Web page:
Surface Water Transmission Program (SWTP) 72-inch Water Line from Emancipation to Tuam – Houston Public Works
Houston Public Works Surface Water Transmission Program (SWTP) is a $660 million program initiated in 1985 to transition the City’s water supply from groundwater to surface water to mitigate subsidence and create a more resilient water transmission system. Since the program began, LAN has supported the City in various roles including Technical Advisor for the award-winning 72-inch Water Line from Emancipation to Tuam. The completion of this project was significant milestone in achieving the City’s goals to improve redundancy and reliability within its water transmission system.
The SWTP 72-inch Water Line is the first segment in a series of four that will serve as a refill line to the Southwest Pump Station, increasing its capacity for the western half of the City’s water system. The project begins at the intersection of Emancipation at Polk St. in East Downtown and ends at the intersection of Tuam and Crawford in Midtown.
With a total of over 7,800 linear feet, the scope of the project included full roadway reconstruction, drainage improvements, traffic signalization improvements, street lighting improvements, and sidewalk improvements. One of the most notable challenges was the 874-ft long, 79-ft deep, 96-inch diameter large diameter tunnel across US59, one of the deepest large diameter tunnels ever built in the greater Houston area.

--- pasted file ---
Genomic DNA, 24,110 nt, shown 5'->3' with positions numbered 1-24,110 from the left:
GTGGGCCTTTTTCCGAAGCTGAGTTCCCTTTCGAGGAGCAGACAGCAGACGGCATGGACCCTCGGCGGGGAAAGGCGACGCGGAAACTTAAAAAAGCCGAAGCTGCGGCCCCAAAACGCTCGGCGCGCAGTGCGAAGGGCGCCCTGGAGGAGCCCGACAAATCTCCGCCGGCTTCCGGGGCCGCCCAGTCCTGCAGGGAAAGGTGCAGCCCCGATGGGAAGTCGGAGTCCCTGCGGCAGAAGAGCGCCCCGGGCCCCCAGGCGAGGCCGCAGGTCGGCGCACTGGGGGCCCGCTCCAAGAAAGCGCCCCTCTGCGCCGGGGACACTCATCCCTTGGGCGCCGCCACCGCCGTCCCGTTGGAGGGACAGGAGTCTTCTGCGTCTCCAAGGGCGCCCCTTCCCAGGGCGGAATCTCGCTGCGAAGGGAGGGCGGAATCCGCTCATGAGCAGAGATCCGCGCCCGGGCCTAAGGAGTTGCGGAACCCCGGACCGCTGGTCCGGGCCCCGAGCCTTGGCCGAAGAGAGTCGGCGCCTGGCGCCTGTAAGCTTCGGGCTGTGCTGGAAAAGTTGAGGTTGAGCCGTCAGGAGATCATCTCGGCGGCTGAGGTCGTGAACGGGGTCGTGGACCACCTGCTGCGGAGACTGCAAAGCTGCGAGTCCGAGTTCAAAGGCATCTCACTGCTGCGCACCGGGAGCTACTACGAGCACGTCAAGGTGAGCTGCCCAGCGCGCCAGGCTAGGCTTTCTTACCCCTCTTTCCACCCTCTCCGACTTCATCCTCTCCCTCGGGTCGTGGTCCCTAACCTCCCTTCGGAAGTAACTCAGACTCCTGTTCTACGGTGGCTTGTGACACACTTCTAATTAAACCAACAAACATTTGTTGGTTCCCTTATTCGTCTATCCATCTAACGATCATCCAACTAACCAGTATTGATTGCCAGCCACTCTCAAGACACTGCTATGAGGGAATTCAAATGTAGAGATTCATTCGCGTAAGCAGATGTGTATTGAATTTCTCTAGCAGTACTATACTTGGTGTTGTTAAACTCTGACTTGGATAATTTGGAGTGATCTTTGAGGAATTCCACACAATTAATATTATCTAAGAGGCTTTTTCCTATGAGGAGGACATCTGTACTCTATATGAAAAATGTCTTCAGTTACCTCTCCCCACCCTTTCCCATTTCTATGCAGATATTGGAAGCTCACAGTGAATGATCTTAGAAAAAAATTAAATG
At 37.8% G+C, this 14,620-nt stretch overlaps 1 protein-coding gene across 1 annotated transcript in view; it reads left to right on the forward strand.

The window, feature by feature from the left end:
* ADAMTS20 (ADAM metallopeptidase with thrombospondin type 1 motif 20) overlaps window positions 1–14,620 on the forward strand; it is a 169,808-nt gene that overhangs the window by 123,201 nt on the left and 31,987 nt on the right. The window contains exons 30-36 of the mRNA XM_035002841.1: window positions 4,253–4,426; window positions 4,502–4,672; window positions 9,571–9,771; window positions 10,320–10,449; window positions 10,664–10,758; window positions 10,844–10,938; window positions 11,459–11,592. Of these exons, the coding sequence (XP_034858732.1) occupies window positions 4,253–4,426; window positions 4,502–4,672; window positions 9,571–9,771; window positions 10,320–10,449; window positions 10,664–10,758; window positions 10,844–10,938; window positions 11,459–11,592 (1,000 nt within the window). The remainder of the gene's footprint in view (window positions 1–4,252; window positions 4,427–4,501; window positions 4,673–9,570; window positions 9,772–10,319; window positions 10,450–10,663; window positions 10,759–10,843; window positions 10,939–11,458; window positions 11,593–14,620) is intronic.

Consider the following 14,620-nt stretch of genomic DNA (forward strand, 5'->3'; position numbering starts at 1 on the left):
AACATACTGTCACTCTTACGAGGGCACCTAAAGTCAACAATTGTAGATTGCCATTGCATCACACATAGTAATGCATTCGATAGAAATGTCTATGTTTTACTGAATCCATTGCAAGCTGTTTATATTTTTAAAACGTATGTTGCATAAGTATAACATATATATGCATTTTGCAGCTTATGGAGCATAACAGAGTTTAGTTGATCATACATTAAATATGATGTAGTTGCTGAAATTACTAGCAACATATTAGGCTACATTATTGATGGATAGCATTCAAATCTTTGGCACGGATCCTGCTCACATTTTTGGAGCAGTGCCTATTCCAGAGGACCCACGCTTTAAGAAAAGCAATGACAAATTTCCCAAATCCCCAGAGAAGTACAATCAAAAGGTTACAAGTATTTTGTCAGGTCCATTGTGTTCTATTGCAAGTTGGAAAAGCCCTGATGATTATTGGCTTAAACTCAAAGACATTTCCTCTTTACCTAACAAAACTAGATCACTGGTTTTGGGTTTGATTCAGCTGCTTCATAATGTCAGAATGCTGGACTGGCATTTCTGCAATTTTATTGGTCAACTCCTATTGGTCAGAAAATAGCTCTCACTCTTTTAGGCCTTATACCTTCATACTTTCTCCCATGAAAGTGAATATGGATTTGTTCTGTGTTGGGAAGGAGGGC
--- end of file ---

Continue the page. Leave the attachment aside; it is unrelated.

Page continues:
The project also included a condition assessment and rehabilitation of an existing 60-inch water line, known as the North 60. LAN performed manned entry visual inspection and oversaw an electromagnetic survey for the aging prestressed concrete cylinder pipe to identify areas of distress which were reinforced by interior carbon fiber repairs.
At a glance
72-inch large diameter water line
7,800+ linear feet
Recipient of Texas APWA Project of the Year Award (Environment)
One of the deepest large diameter tunnels built in the greater Houston area
Improved redundancy and reliability within Houston’s water transmission system
Performed a condition assessment and rehabilitation to existing aging infrastructure
Houston Public Works